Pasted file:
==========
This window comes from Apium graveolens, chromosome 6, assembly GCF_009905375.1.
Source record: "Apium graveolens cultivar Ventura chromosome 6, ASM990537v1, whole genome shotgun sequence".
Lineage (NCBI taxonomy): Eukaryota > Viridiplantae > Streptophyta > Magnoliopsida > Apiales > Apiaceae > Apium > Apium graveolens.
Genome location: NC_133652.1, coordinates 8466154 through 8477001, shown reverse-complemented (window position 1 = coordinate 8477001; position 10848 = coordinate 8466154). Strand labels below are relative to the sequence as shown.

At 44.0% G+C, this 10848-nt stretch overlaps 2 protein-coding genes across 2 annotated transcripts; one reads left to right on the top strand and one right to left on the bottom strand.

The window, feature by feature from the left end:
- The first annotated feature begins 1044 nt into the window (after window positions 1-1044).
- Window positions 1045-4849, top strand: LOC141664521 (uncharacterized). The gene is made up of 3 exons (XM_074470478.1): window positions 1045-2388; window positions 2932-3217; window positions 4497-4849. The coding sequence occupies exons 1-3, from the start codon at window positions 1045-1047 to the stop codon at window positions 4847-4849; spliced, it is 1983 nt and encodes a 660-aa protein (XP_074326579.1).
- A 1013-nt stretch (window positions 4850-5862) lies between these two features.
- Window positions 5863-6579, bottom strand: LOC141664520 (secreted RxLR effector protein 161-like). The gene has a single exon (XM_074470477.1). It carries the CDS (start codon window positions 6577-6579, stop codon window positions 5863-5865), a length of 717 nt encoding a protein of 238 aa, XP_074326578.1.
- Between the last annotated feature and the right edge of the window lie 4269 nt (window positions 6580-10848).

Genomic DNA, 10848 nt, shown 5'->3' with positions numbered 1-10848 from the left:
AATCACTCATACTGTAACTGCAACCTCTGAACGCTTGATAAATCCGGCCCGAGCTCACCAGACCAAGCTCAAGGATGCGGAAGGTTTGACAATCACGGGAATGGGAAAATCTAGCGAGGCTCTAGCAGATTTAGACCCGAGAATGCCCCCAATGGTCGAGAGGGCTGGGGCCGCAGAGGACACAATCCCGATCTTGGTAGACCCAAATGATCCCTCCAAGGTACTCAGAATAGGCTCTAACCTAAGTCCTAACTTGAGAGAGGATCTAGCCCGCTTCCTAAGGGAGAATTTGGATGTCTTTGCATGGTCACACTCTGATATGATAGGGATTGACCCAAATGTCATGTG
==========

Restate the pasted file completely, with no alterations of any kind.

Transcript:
This window comes from Apium graveolens, chromosome 6, assembly GCF_009905375.1.
Source record: "Apium graveolens cultivar Ventura chromosome 6, ASM990537v1, whole genome shotgun sequence".
Lineage (NCBI taxonomy): Eukaryota > Viridiplantae > Streptophyta > Magnoliopsida > Apiales > Apiaceae > Apium > Apium graveolens.
Genome location: NC_133652.1, coordinates 8466154 through 8477001, shown reverse-complemented (window position 1 = coordinate 8477001; position 10848 = coordinate 8466154). Strand labels below are relative to the sequence as shown.

At 44.0% G+C, this 10848-nt stretch overlaps 2 protein-coding genes across 2 annotated transcripts; one reads left to right on the top strand and one right to left on the bottom strand.

The window, feature by feature from the left end:
- The first annotated feature begins 1044 nt into the window (after window positions 1-1044).
- Window positions 1045-4849, top strand: LOC141664521 (uncharacterized). The gene is made up of 3 exons (XM_074470478.1): window positions 1045-2388; window positions 2932-3217; window positions 4497-4849. The coding sequence occupies exons 1-3, from the start codon at window positions 1045-1047 to the stop codon at window positions 4847-4849; spliced, it is 1983 nt and encodes a 660-aa protein (XP_074326579.1).
- A 1013-nt stretch (window positions 4850-5862) lies between these two features.
- Window positions 5863-6579, bottom strand: LOC141664520 (secreted RxLR effector protein 161-like). The gene has a single exon (XM_074470477.1). It carries the CDS (start codon window positions 6577-6579, stop codon window positions 5863-5865), a length of 717 nt encoding a protein of 238 aa, XP_074326578.1.
- Between the last annotated feature and the right edge of the window lie 4269 nt (window positions 6580-10848).

Genomic DNA, 10848 nt, shown 5'->3' with positions numbered 1-10848 from the left:
AATCACTCATACTGTAACTGCAACCTCTGAACGCTTGATAAATCCGGCCCGAGCTCACCAGACCAAGCTCAAGGATGCGGAAGGTTTGACAATCACGGGAATGGGAAAATCTAGCGAGGCTCTAGCAGATTTAGACCCGAGAATGCCCCCAATGGTCGAGAGGGCTGGGGCCGCAGAGGACACAATCCCGATCTTGGTAGACCCAAATGATCCCTCCAAGGTACTCAGAATAGGCTCTAACCTAAGTCCTAACTTGAGAGAGGATCTAGCCCGCTTCCTAAGGGAGAATTTGGATGTCTTTGCATGGTCACACTCTGATATGATAGGGATTGACCCAAATGTCATGTG